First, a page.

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The problem says:

Suppose we define the dot product by $A\cdot B = \sum_{k=1}^n |a_kb_k|$. Which of the following properties hold with this new defition? Does the Cauchy-Schwarz inequality still hold?

(a) Commutativity: $A\cdot B = B\cdot A$

(b) Distributivity: $A\cdot (B+C) = A\cdot B + A\cdot C$

(c) Homogeneity: $c(A\cdot B) = (cA)\cdot B = A\cdot(cB)$

(d) Positivity: $A\cdot A > 0$ if $A\neq O$

(e) $A\cdot A = O$ if $A = O$.

Note that $A,B,C \in V_n$ and $c$ is a scalar.

The properties (a), (d), and (e) still hold.

Distributivity does not hold due to the triangle inequality. Observe that \begin{align*} A\cdot (B+C) &= \sum_{k=1}^n |a_k(b_k+c_k)| \\ &= \sum_{k=1}^n |a_kb_k+a_kc_k| \\ &\leq \sum_{k=1}^n \left(|a_kb_k| + |a_kc_k|\right) \\ &= \sum_{k=1}^n |a_kb_k| + \sum_{k=1}^n |a_kc_k| \\ &= A\cdot B + A\cdot C \ . \end{align*} We can see that equality will not hold for all $A,B,$ and $C$.

The homogeneity property does not hold due to the absolute value signs. Assume $c<0$. Then \begin{align*} (cA)\cdot B &= \sum_{k=1}^n |(ca_k)b_k| \\ &= |c|\sum_{k=1}^n |a_kb_k| \\ &\neq c\sum_{k=1}^n |a_kb_k| \\ &= c(A\cdot B) \ . \end{align*} The back of the book states that only (b) does not hold. I fail to see how (c) could hold. Is this a typo or am I incorrect? I can prove the Cauchy-Schwarz inequality if (c) does hold, but I don't think Cauchy-Schwarz holds in the case that (c) does not.

EDIT: Actually, since homogeneity holds for $c\geq 0$, I am inclined to believe that Cauchy-Schwarz does hold (also since I can't find a counter-example). But I am having difficulty proving it since distributivity does not hold. Any hints?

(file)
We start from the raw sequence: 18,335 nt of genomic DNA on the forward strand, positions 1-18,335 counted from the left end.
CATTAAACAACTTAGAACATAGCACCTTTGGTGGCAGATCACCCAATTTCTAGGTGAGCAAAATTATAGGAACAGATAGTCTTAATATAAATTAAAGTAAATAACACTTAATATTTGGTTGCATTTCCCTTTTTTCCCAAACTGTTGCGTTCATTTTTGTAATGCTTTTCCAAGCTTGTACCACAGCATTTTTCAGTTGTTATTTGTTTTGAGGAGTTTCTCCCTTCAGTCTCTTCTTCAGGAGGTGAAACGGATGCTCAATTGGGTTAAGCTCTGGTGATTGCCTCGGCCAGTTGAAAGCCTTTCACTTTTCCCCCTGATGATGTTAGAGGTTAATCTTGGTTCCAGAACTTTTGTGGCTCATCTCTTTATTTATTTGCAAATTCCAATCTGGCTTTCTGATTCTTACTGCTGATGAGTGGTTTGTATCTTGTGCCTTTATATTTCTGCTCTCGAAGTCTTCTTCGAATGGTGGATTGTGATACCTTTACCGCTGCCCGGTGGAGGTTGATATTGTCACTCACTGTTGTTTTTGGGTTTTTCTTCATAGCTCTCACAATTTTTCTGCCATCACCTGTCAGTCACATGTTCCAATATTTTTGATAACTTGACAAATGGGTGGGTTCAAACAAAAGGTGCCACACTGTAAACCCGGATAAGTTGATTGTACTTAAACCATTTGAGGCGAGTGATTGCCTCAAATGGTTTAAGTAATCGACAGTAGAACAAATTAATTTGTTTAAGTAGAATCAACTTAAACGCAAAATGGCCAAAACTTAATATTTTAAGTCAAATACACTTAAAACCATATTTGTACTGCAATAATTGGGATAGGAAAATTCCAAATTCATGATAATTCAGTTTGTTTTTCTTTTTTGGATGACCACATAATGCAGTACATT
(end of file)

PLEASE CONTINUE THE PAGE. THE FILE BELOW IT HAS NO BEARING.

EDIT2: I found that Cauchy-Schwarz does hold. I put my proof as an answer. I appreciate any critiquing of it.

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    $\begingroup$ Easiest to see distributivity fail by having $B=-C$. $\endgroup$ Aug 6, 2013 at 18:22
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    $\begingroup$ Assuming by "scalar" the book allows negative numbers, then yes, the book appears to be wrong. $\endgroup$ Aug 6, 2013 at 18:23
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    $\begingroup$ If you only consider non-negative $c$, then homogeneity holds. $\endgroup$
    – robjohn
    Aug 6, 2013 at 18:45
  • $\begingroup$ In this chapter of Apostol's book, he seems to be considering $c\in\mathbb{R}$. Later, he considers scalars in $\mathbb{C}$. $\endgroup$
    – user59083
    Aug 6, 2013 at 18:47
  • $\begingroup$ Can anyone critique the below proof for Cauchy-Schwarz holding? $\endgroup$
    – user59083
    Aug 7, 2013 at 16:57

2 Answers 2

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The Cauchy-Schwarz Inequality does hold.

Define $A^+ = ( |a_1| , |a_2| , \dots |a_n| )$.

Then our dot product $A \cdot_n B$ is the same as $A^+ \cdot_o B^+$ with the old dot product. Also, the norm for the new and old dot products are equal, since $\sum |a_i a_i| = \sum a_i a_i$.

Since the (original) Cauchy Schwarz inequality holds for $\cdot_o$:

\begin{align*} A \cdot_n B &= A^+ \cdot_o B^+ \\ &\le \Vert A^+ \Vert \Vert B^+ \Vert \\ &= \Vert A \Vert \Vert B \Vert \end{align*}

Equality holds iff $B^+ = k A^+$, which is a weaker condition than $B = kA$. In $\mathbb R^2$, equality holds for $A = ( 1,1 )$ and $B = ( 1,-1)$.